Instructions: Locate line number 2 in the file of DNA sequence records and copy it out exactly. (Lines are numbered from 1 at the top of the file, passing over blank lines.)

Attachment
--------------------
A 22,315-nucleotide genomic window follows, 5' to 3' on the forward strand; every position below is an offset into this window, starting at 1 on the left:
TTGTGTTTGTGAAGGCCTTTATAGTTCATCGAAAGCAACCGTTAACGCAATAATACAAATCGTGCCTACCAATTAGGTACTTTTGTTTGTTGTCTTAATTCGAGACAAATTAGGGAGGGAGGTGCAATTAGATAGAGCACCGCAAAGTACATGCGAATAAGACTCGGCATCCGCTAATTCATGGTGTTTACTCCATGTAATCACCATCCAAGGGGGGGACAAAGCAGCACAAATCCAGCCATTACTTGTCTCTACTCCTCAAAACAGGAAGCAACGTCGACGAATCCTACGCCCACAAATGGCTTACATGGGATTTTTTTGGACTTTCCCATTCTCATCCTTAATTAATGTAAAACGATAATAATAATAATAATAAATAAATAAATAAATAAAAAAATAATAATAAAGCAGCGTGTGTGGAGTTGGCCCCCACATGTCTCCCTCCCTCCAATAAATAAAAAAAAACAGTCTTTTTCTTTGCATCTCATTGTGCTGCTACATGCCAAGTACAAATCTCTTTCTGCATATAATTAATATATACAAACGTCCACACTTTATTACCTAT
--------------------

TTGTGTTTGTGAAGGCCTTTATAGTTCATCGAAAGCAACCGTTAACGCAATAATACAAATCGTGCCTACCAATTAGGTACTTTTGTTTGTTGTCTTAATTCGAGACAAATTAGGGAGGGAGGTGCAATTAGATAGAGCACCGCAAAGTACATGCGAATAAGACTCGGCATCCGCTAATTCATGGTGTTTACTCCATGTAATCACCATCCAAGGGGGGGACAAAGCAGCACAAATCCAGCCATTACTTGTCTCTACTCCTCAAAACAGGAAGCAACGTCGACGAATCCTACGCCCACAAATGGCTTACATGGGATTTTTTTGGACTTTCCCATTCTCATCCTTAATTAATGTAAAACGATAATAATAATAATAATAAATAAATAAATAAATAAAAAAATAATAATAAAGCAGCGTGTGTGGAGTTGGCCCCCACATGTCTCCCTCCCTCCAATAAATAAAAAAAAACAGTCTTTTTCTTTGCATCTCATTGTGCTGCTACATGCCAAGTACAAATCTCTTTCTGCATATAATTAATATATACAAACGTCCACACTTTATTACCTAT